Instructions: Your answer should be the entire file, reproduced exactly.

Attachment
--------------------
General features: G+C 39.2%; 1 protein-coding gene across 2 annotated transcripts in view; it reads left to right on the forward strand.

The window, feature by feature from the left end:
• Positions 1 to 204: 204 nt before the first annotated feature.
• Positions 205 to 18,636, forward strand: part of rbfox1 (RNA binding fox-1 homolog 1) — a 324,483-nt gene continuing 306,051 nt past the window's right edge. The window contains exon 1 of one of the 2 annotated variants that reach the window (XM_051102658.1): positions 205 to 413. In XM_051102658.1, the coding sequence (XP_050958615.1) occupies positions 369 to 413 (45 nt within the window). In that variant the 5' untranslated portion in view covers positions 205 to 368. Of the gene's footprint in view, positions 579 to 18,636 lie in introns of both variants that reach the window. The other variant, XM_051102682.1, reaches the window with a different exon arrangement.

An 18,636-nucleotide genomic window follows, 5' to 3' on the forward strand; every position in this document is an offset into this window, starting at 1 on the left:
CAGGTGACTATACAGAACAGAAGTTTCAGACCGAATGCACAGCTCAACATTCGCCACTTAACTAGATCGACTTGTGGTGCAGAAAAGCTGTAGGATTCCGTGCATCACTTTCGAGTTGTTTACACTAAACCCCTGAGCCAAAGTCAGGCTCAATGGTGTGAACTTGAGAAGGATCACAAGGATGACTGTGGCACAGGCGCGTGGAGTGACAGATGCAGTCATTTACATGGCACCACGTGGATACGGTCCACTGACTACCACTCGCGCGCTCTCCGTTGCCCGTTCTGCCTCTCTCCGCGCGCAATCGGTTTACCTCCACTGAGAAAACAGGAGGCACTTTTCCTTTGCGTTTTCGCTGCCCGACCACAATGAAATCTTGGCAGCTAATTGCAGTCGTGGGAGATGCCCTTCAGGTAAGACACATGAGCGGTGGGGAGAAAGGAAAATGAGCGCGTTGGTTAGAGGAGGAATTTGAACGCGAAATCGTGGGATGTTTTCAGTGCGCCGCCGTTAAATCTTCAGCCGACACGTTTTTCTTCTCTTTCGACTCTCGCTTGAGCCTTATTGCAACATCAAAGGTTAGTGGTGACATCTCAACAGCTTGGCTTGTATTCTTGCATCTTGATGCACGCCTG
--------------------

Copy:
General features: G+C 39.2%; 1 protein-coding gene across 2 annotated transcripts in view; it reads left to right on the forward strand.

The window, feature by feature from the left end:
• Positions 1 to 204: 204 nt before the first annotated feature.
• Positions 205 to 18,636, forward strand: part of rbfox1 (RNA binding fox-1 homolog 1) — a 324,483-nt gene continuing 306,051 nt past the window's right edge. The window contains exon 1 of one of the 2 annotated variants that reach the window (XM_051102658.1): positions 205 to 413. In XM_051102658.1, the coding sequence (XP_050958615.1) occupies positions 369 to 413 (45 nt within the window). In that variant the 5' untranslated portion in view covers positions 205 to 368. Of the gene's footprint in view, positions 579 to 18,636 lie in introns of both variants that reach the window. The other variant, XM_051102682.1, reaches the window with a different exon arrangement.

An 18,636-nucleotide genomic window follows, 5' to 3' on the forward strand; every position in this document is an offset into this window, starting at 1 on the left:
CAGGTGACTATACAGAACAGAAGTTTCAGACCGAATGCACAGCTCAACATTCGCCACTTAACTAGATCGACTTGTGGTGCAGAAAAGCTGTAGGATTCCGTGCATCACTTTCGAGTTGTTTACACTAAACCCCTGAGCCAAAGTCAGGCTCAATGGTGTGAACTTGAGAAGGATCACAAGGATGACTGTGGCACAGGCGCGTGGAGTGACAGATGCAGTCATTTACATGGCACCACGTGGATACGGTCCACTGACTACCACTCGCGCGCTCTCCGTTGCCCGTTCTGCCTCTCTCCGCGCGCAATCGGTTTACCTCCACTGAGAAAACAGGAGGCACTTTTCCTTTGCGTTTTCGCTGCCCGACCACAATGAAATCTTGGCAGCTAATTGCAGTCGTGGGAGATGCCCTTCAGGTAAGACACATGAGCGGTGGGGAGAAAGGAAAATGAGCGCGTTGGTTAGAGGAGGAATTTGAACGCGAAATCGTGGGATGTTTTCAGTGCGCCGCCGTTAAATCTTCAGCCGACACGTTTTTCTTCTCTTTCGACTCTCGCTTGAGCCTTATTGCAACATCAAAGGTTAGTGGTGACATCTCAACAGCTTGGCTTGTATTCTTGCATCTTGATGCACGCCTG